Use this URL to cite or link to this record in EThOS: https://ethos.bl.uk/OrderDetails.do?uin=uk.bl.ethos.754446
Title: Reframing Black or Ethnic Minority teachers as role models
Author: Alexander, Patricia
ISNI:       0000 0004 7427 4821
Awarding Body: Goldsmiths, University of London
Current Institution: Goldsmiths College (University of London)
Date of Award: 2018
Availability of Full Text:
Access from EThOS:
Access from Institution:
Abstract:
This thesis examines how Black or Ethnic Minority (B.E.M.) teachers understand themselves to be, and position themselves as, role models to pupils with whom they share cultural or ethnic backgrounds. Most research concerns the appropriateness of male/female role models and few studies investigate teachers’ perspectives. A feminist poststructural lens is applied to problematise the ‘role model’ concept and considers how role model relations are formed and sustained. B.E.M. teachers’ identity positioning’s are contextualised within macro (socio-political/historical) and micro (pedagogical) power relations. The empirical data derive from in-depth semistructured interviews with seven established B.E.M. (male and female) teachers who self-identify as role models. These data are analysed as constitutive work revealing a range of discursive regimes. I develop the idea of shared discursive history to understand B.E.M. teachers’ identifications as role models and how these become part of their pedagogy. Shared discursive history has three inter-related dimensions: teachers’ understanding of their shared marginalised position; their performance of the ‘role model’ construct; and their deployment of cultural resources. This framework makes visible how B.E.M. teachers’ enactment of their role is entangled in culture and is gendered. The findings suggest that hegemonic role model discourses based on mimicry are contested and reconfigured in practice by B.E.M. teachers. Their knowledge of B.E.M. pupils is predicated on the view that, for B.E.M. pupils to self-identify as achievers, they need to be schooled in resistance strategies. The teachers’ pedagogical work as role models promotes pupils’ criticality regarding themselves as learners and hegemonic representations of B.E.M. people.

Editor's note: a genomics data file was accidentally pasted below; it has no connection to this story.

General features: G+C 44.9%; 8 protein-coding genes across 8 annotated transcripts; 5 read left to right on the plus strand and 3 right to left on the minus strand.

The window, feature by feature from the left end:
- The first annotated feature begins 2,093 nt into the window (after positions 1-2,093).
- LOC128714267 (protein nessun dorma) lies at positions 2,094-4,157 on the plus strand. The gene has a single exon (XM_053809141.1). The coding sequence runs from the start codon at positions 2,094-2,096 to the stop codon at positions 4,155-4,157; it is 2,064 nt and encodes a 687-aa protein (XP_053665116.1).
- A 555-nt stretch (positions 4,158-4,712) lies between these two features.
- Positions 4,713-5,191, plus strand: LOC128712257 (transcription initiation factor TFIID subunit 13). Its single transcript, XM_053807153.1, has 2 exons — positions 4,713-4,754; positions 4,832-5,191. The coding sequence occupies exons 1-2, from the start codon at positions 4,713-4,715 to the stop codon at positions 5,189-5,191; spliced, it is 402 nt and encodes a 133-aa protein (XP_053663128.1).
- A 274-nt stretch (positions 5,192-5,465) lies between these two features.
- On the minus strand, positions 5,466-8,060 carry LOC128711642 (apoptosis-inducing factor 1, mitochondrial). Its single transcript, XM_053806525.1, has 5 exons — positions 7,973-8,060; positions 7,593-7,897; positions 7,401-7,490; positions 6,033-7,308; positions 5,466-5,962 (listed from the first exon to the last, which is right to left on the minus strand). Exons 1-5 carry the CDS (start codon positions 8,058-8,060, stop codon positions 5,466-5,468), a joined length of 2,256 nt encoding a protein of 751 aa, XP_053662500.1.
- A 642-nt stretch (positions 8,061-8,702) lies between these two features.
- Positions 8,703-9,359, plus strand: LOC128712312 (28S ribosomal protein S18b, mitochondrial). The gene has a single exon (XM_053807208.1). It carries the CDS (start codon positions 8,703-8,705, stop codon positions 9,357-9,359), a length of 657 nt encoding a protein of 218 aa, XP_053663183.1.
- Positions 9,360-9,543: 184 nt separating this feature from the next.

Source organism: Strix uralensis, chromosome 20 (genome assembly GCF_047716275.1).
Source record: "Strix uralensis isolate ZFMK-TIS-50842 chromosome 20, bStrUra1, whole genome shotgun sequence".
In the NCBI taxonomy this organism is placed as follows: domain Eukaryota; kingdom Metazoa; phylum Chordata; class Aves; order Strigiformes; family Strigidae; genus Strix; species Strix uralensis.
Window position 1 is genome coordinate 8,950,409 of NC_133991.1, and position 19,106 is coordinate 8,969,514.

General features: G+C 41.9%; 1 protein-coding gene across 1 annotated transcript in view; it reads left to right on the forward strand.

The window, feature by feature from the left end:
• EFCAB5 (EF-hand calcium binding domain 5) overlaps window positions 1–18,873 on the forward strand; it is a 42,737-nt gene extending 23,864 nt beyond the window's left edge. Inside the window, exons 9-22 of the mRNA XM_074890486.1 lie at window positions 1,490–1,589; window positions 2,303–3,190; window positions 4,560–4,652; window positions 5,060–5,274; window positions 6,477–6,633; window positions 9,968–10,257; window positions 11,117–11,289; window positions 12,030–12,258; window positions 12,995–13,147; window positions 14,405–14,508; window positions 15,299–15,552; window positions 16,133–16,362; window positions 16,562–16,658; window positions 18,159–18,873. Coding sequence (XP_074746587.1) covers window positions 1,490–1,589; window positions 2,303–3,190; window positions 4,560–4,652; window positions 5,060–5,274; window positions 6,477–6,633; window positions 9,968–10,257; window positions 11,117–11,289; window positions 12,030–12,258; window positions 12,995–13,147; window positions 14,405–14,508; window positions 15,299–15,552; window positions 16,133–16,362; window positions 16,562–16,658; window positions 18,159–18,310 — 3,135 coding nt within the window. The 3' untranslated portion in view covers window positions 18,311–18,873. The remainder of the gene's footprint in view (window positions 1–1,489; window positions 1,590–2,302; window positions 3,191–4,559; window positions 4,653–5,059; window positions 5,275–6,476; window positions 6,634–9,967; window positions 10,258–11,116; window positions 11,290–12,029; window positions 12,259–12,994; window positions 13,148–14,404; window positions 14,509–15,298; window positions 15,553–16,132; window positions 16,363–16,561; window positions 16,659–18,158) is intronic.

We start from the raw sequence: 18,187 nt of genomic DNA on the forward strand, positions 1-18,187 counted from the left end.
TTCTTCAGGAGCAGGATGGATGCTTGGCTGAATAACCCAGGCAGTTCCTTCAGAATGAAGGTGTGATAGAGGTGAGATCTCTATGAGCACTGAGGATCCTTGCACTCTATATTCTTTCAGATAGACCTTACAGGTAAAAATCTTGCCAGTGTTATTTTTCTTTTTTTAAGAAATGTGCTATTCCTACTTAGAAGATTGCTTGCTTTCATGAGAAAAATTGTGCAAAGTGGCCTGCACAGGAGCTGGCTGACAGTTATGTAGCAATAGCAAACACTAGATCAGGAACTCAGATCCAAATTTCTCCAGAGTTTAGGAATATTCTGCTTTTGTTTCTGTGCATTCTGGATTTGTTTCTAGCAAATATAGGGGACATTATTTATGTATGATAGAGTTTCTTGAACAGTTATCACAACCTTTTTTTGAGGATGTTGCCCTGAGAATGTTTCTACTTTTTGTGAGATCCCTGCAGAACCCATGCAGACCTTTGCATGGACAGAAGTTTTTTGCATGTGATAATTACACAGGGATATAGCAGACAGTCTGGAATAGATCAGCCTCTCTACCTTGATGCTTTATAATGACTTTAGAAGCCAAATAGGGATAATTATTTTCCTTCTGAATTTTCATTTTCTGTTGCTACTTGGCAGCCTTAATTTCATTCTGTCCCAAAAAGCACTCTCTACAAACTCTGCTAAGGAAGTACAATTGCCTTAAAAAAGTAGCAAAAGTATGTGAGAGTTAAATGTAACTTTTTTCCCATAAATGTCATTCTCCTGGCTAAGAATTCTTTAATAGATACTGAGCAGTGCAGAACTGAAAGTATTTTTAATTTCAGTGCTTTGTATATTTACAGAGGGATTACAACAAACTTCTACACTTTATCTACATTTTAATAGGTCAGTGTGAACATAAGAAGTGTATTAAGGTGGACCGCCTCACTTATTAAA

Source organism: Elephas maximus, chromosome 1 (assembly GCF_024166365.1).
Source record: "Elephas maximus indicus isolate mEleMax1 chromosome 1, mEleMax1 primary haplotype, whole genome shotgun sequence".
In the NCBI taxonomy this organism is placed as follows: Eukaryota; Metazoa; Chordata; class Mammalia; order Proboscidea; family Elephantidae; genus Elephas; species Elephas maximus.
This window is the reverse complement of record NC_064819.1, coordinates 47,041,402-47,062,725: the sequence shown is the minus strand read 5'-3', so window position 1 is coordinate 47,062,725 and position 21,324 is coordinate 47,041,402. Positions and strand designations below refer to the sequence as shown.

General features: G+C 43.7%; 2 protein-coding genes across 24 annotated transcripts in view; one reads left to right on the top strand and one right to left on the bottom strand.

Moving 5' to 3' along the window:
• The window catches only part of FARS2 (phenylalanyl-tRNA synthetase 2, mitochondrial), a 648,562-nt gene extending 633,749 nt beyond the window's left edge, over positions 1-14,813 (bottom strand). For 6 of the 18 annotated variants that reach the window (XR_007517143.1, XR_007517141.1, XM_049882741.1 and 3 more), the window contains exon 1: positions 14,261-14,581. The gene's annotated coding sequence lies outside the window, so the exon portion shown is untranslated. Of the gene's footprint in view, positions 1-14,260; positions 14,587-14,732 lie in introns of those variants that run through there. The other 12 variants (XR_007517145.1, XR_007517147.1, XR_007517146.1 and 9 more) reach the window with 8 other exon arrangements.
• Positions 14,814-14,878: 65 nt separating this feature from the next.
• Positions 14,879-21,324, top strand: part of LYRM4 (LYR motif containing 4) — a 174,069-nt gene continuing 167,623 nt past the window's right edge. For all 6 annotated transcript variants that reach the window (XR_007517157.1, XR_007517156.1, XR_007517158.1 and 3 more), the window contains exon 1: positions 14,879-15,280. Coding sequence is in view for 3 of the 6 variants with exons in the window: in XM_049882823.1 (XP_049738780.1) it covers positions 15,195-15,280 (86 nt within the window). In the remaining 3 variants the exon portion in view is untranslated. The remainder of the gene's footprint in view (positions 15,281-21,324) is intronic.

Supervisor: Not available Sponsor: Not available
Qualification Name: Thesis (Ph.D.) Qualification Level: Doctoral
EThOS ID: uk.bl.ethos.754446  DOI:
Share: